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HSBC Holdings plc: what to expect in 2017

Image: HSBC. Fair use.

A strong run in 2016 made HSBC (LSE: HSBA) the banking sector’s top performing stock for the year – its shares were up 22% against a rise of 9% for the sector. Despite its weak earnings trend and growing dividend concerns, investors warmed up to the bank’s shares following the Brexit vote and the associated fall in the value of the pound.

Looking forward, here are the factors to watch out for in 2017.

Restructuring efforts

HSBC’s restructuring efforts will continue to be high on the agenda in 2017. Given macroeconomic headwinds in its core home markets of Britain and Hong Kong, HSBC needs to make significant cost savings to deliver a turnaround in its earnings trend and offset the impact of rising loan losses and slowing revenue growth.

Green shoots of success are already beginning to show from the bank’s cost saving programmes with a 4% fall in operating costs reported for the third quarter of 2016, but significant further improvement is needed if the bank is to succeed in lifting its return on equity to exceed its cost.

The bank intends to achieve $4.5bn to $5bn in annual cost savings by exiting unprofitable markets and plans to reduce its risk-weighted assets to the tune of $290bn by 2018. It has so far already successfully completed the sale of its Brazilian retail operations and achieved close to $3bn of annualised cost savings last year, but it’s difficult to see where further cuts are going to come from. Room for further cuts seems limited and it may find itself stuck with a choice between losing customers or withdrawing from more markets.

2016 FY Results

On an adjusted basis, revenue growth in 2016 is likely to have outpaced cost growth to produce a positive jaws ratio for the first time in many years. However, profits for the full year will likely come below the previous year’s figure and so earnings will likely have declined for the fourth consecutive year. That’s because, despite improvement on the cost front, loan losses have been steadily rising while profits from associates and joint ventures have been on the decline.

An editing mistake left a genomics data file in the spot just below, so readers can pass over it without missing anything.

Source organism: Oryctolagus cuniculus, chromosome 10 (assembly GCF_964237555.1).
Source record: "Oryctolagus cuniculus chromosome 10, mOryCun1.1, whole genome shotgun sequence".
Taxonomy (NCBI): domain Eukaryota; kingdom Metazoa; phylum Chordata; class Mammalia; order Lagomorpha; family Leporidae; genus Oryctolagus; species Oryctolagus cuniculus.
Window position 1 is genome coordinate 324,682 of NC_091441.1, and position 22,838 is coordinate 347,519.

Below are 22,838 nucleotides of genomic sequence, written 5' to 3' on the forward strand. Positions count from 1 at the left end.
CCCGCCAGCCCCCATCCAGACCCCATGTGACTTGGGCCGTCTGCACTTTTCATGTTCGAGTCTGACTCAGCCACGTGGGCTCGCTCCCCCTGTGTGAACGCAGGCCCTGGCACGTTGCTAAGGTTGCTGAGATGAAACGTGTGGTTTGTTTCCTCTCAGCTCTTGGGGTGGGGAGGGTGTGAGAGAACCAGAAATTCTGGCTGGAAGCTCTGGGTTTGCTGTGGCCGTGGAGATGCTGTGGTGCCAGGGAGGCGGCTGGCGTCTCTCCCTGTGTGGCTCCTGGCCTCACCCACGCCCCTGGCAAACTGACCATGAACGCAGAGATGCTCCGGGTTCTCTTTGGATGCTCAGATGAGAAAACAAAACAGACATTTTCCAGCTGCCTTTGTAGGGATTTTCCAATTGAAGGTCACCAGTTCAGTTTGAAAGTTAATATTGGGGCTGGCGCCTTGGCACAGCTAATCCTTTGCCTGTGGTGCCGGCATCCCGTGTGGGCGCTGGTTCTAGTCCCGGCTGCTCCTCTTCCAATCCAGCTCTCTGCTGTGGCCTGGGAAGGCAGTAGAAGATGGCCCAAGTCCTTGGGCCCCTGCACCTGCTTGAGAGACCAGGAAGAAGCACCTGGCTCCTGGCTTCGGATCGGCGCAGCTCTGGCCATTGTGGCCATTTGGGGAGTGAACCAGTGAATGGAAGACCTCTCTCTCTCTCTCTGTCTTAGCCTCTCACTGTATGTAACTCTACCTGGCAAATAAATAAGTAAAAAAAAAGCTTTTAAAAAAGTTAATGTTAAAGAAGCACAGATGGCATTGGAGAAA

This trend of declining earnings is of particular concern because the macroeconomic environment could become more challenging this year. The overhanging economic uncertainty over the UK’s future relationship with the EU will likely continue to act as a drag on GDP growth and cause a whole range of problems for the bank, including interest rates staying lower for longer, slower loan growth, and higher credit losses.

I’ll be carefully watching out for the trend in loan losses as things already don’t look pretty. Adjusted loan impairment charges (LICs) were up 66% to $2.2bn in the first nine months of 2016, and they don’t seem to have peaked.

Dividend sustainability

What’s more, the tough earnings environment doesn’t bode well for its dividend sustainability. Dividend cover is currently at very dangerous levels (less than 0.7 times), meaning the bank’s shareholders will likely continue to worry about HSBC’s dividend outlook.

With a relatively strong capital position, HSBC may continue to pay its dividends out of capital for some time. But over the longer term, these dividend concerns aren’t going anywhere unless the bank delivers on a quick turnaround in profitability.

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Jack Tang has no position in any shares mentioned. The Motley Fool UK has recommended HSBC Holdings. We Fools don't all hold the same opinions, but we all believe that considering a diverse range of insights makes us better investors.